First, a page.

Critical Apparatus77It is a thing sits, neerer, to my crest,
Critical Apparatus78Then thou art ware of, Thomas. If thou should'st
79Reueale it, but——
Cas. How? I reueale it?
80I doe not thinke thou would'st; but if thou should'st:
81'Twere a great weakenesse.
Cas. A great trecherie.
82Giue it no other name.
Kit. Thou wilt not do't, then?83
Cas. Sir, if I doe, mankind disclaime me, euer.Critical Apparatus84
Kit. He will not sweare, he has some reseruation,
pg 34985Some conceal'd purpose, and close meaning, sure:
86Else (being vrg'd so much) how should he choose,
87But lend an oath to all this protestation?
89Nor rigid Roman-catholike. Hee'll play,
91What should I thinke of it? vrge him againe,
92And by some other way? I will doe so.
Critical Apparatus93Well, Thomas, thou hast sworne not to disclose;
94Yes, you did sweare?
Cas. Not yet, sir, but I will,
Kit. No, Thomas, I dare take thy word.
Editor’s Note96But; if thou wilt sweare, doe, as thou think'st good;
97I am resolu'd without it; at thy pleasure.98
Cas. By my soules safetie then, sir, I protest.
99My tongue shall ne're take knowledge of a word,
100Deliuer'd me in nature of your trust.101
Kit. It's too much, these ceremonies need not,
102I know thy faith to be as firme as rock.
103Thomas, come hither, neere: we cannot be
104Too priuate, in this businesse. So it is,
Critical Apparatus105(Now, he ha's sworne, I dare the safelier venter)
106I haue of late, by diuers obseruations———
Critical Apparatus107(But, whether his oath can bind him, yea, or no;
Editor’s Note108Being not taken lawfully? ha? say you?
109I will aske counsell, ere I doe proceed:)
110Thomas, it will be now too long to stay,
111Ile spie some fitter time soone, or to morrow.112
Cas. Sir, at your pleasure?
Kit. I will thinke. And, Thomas,
113I pray you search the bookes 'gainst my returne,
114For the receipts 'twixt me, and Traps.
Cas. I will, sir.115
Kit. And, heare you, if your mistris brother, Wel-Bred,
pg 350116Chance to bring hither any gentlemen,
117Ere I come backe; let one straight bring me word.118
Cas. Very well, sir.
Kit. To the Exchange; doe you heare?
119Or here in Colman-street, to Iustice Clements.
120Forget it not, nor be not out of the way.121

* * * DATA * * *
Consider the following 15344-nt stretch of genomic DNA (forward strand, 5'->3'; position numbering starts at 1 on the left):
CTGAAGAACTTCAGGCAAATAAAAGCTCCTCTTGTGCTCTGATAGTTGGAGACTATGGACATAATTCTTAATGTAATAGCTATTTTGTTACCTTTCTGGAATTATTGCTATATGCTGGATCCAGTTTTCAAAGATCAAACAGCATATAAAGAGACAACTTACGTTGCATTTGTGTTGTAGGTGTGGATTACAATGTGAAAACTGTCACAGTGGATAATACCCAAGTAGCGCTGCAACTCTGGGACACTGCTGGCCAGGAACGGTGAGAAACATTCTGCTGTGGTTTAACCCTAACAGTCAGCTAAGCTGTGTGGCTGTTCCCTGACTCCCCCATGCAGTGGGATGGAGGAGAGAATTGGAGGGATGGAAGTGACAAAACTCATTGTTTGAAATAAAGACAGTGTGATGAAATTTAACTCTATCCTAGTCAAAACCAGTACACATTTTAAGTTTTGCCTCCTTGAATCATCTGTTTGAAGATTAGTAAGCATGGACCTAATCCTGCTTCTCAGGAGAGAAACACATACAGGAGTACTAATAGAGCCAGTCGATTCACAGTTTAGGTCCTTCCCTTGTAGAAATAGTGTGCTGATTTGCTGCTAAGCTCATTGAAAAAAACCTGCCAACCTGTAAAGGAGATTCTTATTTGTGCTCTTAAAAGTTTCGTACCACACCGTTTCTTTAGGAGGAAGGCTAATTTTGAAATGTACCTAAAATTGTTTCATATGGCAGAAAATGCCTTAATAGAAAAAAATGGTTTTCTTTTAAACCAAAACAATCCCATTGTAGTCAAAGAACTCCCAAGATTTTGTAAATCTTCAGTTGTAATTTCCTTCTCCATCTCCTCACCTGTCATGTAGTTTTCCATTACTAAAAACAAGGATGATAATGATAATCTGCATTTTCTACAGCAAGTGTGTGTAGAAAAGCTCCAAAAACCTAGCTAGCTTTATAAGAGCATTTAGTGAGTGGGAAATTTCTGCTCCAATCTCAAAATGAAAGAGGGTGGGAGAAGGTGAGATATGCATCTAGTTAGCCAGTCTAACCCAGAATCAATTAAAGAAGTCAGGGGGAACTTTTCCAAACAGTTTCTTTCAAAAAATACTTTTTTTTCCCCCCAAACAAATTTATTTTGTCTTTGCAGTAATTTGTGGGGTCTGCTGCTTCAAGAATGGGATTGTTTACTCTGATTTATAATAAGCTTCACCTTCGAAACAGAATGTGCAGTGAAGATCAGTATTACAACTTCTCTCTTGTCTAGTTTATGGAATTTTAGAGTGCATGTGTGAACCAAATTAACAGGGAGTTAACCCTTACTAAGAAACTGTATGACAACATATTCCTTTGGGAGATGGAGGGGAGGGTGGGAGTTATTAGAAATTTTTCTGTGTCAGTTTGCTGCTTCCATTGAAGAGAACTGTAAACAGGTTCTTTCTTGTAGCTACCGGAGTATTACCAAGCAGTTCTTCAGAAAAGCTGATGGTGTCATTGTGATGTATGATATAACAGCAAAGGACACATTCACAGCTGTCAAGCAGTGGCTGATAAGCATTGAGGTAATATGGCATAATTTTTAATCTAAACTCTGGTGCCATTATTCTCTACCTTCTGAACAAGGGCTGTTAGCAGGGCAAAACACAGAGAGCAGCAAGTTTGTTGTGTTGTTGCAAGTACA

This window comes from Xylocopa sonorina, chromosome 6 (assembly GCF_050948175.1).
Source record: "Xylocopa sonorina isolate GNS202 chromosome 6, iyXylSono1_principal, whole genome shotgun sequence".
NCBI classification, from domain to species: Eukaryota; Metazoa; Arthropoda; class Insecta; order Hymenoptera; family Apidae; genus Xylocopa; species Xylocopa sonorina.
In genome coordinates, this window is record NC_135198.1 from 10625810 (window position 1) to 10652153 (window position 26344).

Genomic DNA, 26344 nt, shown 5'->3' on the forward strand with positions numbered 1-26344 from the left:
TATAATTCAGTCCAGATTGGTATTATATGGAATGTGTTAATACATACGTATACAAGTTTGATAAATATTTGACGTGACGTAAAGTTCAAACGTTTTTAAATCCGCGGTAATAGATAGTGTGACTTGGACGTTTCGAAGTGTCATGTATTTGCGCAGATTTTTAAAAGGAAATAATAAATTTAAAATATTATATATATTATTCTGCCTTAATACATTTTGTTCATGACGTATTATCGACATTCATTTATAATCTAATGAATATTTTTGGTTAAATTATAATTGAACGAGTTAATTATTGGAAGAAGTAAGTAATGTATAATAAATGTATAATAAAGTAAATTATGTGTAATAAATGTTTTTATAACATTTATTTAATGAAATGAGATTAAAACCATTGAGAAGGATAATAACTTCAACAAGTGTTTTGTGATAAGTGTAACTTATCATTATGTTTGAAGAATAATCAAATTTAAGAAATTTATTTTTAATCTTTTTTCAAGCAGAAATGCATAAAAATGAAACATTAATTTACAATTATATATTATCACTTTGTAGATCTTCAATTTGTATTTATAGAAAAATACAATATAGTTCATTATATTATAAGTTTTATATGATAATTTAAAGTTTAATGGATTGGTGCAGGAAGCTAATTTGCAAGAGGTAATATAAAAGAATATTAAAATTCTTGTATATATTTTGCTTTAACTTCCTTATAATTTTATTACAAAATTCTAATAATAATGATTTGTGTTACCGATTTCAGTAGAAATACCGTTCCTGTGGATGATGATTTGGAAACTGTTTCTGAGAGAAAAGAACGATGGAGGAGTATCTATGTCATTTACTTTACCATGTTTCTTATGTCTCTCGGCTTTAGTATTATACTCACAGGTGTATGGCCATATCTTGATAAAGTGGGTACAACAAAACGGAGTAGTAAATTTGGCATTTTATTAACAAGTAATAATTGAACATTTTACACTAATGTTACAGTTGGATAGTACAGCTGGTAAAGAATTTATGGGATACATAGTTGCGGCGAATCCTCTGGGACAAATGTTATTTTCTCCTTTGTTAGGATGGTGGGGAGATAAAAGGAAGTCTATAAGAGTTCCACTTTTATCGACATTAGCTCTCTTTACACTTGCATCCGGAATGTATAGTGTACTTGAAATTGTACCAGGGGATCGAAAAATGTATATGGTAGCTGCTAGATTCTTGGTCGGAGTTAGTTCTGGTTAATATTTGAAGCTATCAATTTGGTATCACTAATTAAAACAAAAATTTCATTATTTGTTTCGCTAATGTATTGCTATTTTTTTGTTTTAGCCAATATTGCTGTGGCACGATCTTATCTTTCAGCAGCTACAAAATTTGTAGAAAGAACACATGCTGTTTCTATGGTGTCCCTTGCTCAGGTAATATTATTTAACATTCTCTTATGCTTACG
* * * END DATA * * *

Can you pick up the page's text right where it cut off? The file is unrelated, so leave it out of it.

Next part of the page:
Cas. I will not, sir.
Kit. I pray you haue a care on't.
122Or whether he come, or no, if any other,
123Stranger, or else, faile not to send me word.124
Cas. I shall not, sir.
Kit. Be't your speciall businesse
Critical Apparatus125Now, to remember it.
Cas. Sir. I warrant you.126
Kit. But, Thomas, this is not the secret, Thomas,
127I told you of.
Cas. No, sir. I doe suppose it.128
Kit. Beleeue me, it is not.
Cas. Sir. I doe beleeue you.Critical Apparatus129
Kit. By heauen, it is not, that's enough. But, Thomas,
130I would not, you should vtter it, doe you see?
Critical Apparatus131To any creature liuing, yet, I care not.
132Well, I must hence. Thomas, conceiue thus much.
133It was a tryall of you, when I meant
134So deepe a secret to you, I meane not this,
Critical Apparatus135But that I haue to tell you, this is nothing, this.
Critical Apparatus136But, Thomas, keepe this from my wife, I charge you,
137Lock'd vp in silence, mid-night, buried here.139
Cas. Lock'd vp in silence, mid-night, buried here.
140Whence should this floud of passion (trow) take head? ha?
141Best, dreame no longer of this running humour,
142For feare I sinke! the violence of the streame
143Alreadie hath transported me so farre,
144That I can feele no ground at all! but soft,
145Oh, 'tis our water-bearer: somewhat ha's crost him, now.
- … in the morning, til twas nine a clocke,
- I watcht at Sanders doore til he came forth.
- Then folowed him to Cornhil, where he staied
- An hower talking in a marchants warehouse,
- From thence he went directly to the Burse,
- And there he walkt another hower at least,
- And I at 's heeles. By this it strooke eleuen,
- Home then he comes to dinner.
- An Oath is no moment, being not tooke
- Before a true and lawfull Magistrate,
- That hath authoritie ouer him that sweares.